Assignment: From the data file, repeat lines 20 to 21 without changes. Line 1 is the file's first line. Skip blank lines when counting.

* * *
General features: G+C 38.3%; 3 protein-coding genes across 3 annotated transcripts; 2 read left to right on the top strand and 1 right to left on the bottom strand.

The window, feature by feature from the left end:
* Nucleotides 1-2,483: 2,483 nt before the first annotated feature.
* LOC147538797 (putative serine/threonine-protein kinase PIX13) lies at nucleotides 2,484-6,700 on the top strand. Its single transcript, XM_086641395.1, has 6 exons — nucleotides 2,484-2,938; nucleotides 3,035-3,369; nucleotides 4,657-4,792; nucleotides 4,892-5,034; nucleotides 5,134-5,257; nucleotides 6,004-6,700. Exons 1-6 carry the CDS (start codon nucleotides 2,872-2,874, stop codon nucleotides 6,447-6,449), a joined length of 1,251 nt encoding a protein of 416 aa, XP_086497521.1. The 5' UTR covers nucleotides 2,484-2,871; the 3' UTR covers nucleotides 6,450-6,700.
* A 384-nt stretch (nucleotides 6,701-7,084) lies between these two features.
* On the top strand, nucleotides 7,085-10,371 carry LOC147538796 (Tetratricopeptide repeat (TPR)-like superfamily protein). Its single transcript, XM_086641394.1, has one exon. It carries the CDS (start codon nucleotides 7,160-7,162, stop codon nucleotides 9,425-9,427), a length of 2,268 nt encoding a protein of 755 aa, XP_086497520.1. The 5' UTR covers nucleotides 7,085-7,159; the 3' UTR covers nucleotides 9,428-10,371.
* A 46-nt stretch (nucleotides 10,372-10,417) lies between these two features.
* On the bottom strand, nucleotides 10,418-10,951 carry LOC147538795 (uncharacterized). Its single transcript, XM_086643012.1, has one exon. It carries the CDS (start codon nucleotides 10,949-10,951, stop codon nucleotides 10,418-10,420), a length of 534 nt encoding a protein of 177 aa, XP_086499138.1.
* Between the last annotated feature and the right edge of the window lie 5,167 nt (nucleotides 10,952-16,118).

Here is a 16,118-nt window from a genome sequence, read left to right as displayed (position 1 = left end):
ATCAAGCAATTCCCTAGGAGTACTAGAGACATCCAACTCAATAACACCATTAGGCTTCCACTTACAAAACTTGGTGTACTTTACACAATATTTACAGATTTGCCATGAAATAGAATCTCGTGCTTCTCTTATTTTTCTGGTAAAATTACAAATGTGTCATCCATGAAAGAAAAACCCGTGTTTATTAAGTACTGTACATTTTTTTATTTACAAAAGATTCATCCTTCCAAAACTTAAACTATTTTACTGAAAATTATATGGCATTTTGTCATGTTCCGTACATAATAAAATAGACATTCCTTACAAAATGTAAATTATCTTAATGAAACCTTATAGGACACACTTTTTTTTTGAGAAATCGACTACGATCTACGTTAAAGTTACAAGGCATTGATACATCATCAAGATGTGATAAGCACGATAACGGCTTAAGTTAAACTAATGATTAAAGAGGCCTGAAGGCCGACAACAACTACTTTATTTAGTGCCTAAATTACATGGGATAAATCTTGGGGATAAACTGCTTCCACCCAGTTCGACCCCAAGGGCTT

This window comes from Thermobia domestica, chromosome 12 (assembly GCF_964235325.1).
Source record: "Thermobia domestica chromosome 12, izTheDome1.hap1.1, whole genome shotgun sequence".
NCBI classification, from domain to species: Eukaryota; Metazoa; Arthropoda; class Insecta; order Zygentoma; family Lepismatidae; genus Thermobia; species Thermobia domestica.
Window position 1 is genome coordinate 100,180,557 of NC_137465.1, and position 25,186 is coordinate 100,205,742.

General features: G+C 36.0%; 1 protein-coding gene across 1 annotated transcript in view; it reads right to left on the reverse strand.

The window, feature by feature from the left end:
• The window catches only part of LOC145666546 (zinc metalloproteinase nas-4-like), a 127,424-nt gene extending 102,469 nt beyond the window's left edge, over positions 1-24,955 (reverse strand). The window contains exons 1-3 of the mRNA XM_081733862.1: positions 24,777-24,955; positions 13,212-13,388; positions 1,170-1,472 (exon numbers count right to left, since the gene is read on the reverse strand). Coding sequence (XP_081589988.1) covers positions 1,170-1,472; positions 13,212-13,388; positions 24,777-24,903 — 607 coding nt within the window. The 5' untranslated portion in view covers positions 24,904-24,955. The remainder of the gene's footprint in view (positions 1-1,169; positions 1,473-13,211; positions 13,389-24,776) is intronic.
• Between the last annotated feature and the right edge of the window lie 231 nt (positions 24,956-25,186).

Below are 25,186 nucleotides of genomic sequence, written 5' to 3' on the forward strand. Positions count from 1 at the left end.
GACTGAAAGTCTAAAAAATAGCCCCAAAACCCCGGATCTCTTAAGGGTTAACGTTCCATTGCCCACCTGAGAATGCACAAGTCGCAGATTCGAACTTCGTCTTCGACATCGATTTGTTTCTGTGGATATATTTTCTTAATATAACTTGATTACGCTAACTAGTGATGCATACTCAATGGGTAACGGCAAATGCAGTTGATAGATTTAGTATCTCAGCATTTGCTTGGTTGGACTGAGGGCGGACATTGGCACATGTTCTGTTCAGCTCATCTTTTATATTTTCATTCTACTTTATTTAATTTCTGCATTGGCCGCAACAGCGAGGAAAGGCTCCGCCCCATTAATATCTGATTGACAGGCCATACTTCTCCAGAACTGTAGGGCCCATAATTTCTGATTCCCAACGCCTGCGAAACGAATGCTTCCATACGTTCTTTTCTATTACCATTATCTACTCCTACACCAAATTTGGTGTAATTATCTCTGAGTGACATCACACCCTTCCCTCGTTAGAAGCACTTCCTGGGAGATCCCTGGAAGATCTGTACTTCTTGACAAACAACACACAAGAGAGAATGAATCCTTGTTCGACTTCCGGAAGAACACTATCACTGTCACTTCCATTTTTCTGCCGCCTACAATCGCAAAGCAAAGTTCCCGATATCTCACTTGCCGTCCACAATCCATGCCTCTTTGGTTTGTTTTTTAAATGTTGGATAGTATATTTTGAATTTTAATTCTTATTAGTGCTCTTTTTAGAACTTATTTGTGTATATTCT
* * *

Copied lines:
Below are 25,186 nucleotides of genomic sequence, written 5' to 3' on the forward strand. Positions count from 1 at the left end.
GACTGAAAGTCTAAAAAATAGCCCCAAAACCCCGGATCTCTTAAGGGTTAACGTTCCATTGCCCACCTGAGAATGCACAAGTCGCAGATTCGAACTTCGTCTTCGACATCGATTTGTTTCTGTGGATATATTTTCTTAATATAACTTGATTACGCTAACTAGTGATGCATACTCAATGGGTAACGGCAAATGCAGTTGATAGATTTAGTATCTCAGCATTTGCTTGGTTGGACTGAGGGCGGACATTGGCACATGTTCTGTTCAGCTCATCTTTTATATTTTCATTCTACTTTATTTAATTTCTGCATTGGCCGCAACAGCGAGGAAAGGCTCCGCCCCATTAATATCTGATTGACAGGCCATACTTCTCCAGAACTGTAGGGCCCATAATTTCTGATTCCCAACGCCTGCGAAACGAATGCTTCCATACGTTCTTTTCTATTACCATTATCTACTCCTACACCAAATTTGGTGTAATTATCTCTGAGTGACATCACACCCTTCCCTCGTTAGAAGCACTTCCTGGGAGATCCCTGGAAGATCTGTACTTCTTGACAAACAACACACAAGAGAGAATGAATCCTTGTTCGACTTCCGGAAGAACACTATCACTGTCACTTCCATTTTTCTGCCGCCTACAATCGCAAAGCAAAGTTCCCGATATCTCACTTGCCGTCCACAATCCATGCCTCTTTGGTTTGTTTTTTAAATGTTGGATAGTATATTTTGAATTTTAATTCTTATTAGTGCTCTTTTTAGAACTTATTTGTGTATATTCT